My wife and I have been married for coming up close to 14 years now. We have 3 children, aged 12, 9 and 5. Recently, she started seeing another man and called it quits on me and the kids. She moved out to be with her new guy.

I've been telling the kids that their mom is staying with her aunt. This has worked for a few weeks, but they've been getting more and more antsy and asking lots of questions.

I got an envelope the other day with the details of the divorce filing. I got angry and ripped up the envelope and its contents and threw it into the rubbish bin.

Unfortunately, my eldest son found the pieces. He was in his room with his brothers, in tears, with a bunch of torn paper strewn across the floor. I'm now trying to console my kids as they've just found out that their mom has left us without a word. My eldest and youngest have locked themselves in their room for the last few hours.

What can I do?


3 Answers 3


Apologize to them.

This reaction may be even more about you lying to them, than about the separation. Kids are not stupid, and may have suspected something is up already. Put yourself into their situation: the world that they know is falling apart and every one is being dishonest with them. They NEED someone to trust.

You will have to rebuild that trust. First step is to acknowledge that you did wrong, then promise them to be open and honest about this going forward, and then follow through.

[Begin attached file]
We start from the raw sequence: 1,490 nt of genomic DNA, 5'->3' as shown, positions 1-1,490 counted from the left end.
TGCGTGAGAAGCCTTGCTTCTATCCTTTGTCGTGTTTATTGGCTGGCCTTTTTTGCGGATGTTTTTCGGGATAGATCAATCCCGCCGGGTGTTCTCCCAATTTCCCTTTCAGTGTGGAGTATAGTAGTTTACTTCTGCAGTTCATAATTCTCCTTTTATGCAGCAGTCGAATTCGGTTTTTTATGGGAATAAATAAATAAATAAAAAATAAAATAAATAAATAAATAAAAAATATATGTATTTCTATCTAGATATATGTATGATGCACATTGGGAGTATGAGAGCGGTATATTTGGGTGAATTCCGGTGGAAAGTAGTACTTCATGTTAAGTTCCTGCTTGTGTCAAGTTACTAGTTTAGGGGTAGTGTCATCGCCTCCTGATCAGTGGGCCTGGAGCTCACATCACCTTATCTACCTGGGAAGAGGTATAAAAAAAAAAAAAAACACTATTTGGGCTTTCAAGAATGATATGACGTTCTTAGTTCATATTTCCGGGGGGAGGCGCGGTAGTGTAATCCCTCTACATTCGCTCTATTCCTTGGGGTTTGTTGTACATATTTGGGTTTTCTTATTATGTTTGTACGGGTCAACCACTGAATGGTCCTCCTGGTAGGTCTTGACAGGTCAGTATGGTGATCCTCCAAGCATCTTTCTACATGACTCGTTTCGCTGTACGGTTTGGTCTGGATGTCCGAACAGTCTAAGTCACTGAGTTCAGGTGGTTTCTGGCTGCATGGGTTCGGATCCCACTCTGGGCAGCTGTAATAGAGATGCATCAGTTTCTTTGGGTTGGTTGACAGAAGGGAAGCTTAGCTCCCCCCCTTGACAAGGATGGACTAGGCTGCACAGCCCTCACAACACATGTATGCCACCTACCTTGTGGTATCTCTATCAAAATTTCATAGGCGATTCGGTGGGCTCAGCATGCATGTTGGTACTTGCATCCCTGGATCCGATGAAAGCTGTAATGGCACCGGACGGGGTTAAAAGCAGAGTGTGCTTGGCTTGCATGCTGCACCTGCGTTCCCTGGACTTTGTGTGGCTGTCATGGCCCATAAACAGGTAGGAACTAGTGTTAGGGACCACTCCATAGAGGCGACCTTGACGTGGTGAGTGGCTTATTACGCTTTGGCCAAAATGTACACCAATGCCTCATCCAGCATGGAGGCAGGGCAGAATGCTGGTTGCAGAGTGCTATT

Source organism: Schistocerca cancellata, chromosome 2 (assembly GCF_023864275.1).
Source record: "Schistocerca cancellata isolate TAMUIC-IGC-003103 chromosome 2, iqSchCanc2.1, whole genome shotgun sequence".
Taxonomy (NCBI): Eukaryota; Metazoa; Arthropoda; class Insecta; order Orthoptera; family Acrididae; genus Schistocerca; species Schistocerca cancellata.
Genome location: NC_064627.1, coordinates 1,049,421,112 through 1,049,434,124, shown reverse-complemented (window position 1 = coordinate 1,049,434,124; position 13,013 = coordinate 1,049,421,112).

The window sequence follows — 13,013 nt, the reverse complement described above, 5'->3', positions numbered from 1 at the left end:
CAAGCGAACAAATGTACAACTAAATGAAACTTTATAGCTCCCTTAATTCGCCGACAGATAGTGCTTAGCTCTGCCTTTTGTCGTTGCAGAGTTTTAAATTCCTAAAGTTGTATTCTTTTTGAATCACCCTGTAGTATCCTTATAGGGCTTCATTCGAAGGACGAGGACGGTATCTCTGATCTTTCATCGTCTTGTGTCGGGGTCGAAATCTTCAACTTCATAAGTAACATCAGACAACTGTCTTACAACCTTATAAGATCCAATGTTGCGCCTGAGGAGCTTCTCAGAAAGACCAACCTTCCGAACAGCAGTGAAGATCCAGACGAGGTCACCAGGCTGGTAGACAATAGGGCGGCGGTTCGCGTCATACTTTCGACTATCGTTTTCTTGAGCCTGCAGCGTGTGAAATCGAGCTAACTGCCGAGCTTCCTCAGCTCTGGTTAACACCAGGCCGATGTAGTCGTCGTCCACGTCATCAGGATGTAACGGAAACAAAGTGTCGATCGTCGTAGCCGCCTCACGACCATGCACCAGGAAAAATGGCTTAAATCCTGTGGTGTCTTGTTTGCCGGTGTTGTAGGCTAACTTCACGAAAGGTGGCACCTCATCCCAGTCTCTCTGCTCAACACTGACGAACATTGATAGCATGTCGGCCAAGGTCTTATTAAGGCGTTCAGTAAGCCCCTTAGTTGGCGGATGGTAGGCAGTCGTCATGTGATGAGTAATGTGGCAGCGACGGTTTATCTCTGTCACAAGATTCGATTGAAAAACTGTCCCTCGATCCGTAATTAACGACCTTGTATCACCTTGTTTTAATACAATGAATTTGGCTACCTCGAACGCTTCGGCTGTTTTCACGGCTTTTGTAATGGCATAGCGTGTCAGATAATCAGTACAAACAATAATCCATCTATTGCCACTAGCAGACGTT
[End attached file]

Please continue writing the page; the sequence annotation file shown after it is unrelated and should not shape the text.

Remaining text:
I sympathize with you: this is a horrible situation to go through. But still, you consider the needs of your kids too. That includes figuring out how to talk about this, making clear plans about their future that they can understand, and than sticking to this.

It would be best, if you and your soon to be ex wife can work together on this. Set your difference apart when it comes to dealing with your children. They should not be part of your quarrels, and it's possible to work together on this while living otherwise separate lifes.

For better or for worse, this will be part of their life going forward and it's pointless and even more harmful to pretend that it isn't.

  • 8
    The poster isn't suggesting he apologize to them for what their mother did. It was for hiding the situation from them. Yes, he may have been hoping he wouldn't have to, but it turned out that he was wrong. I'm sure he had their best interests at heart, but to them it would seem like just another betrayal. People who can't apologize for their mistakes are people with their own set of issues. As @Hilmar said, his kids need to know that there is one person in their life that they can trust. Commented Aug 29, 2017 at 19:15

Well this is devastating information for most children to receive. Learning so by reading papers is also an additional sting and sorting out they have been either directly lied to or deceived is also another layer. So what you have to follow up with is each layer.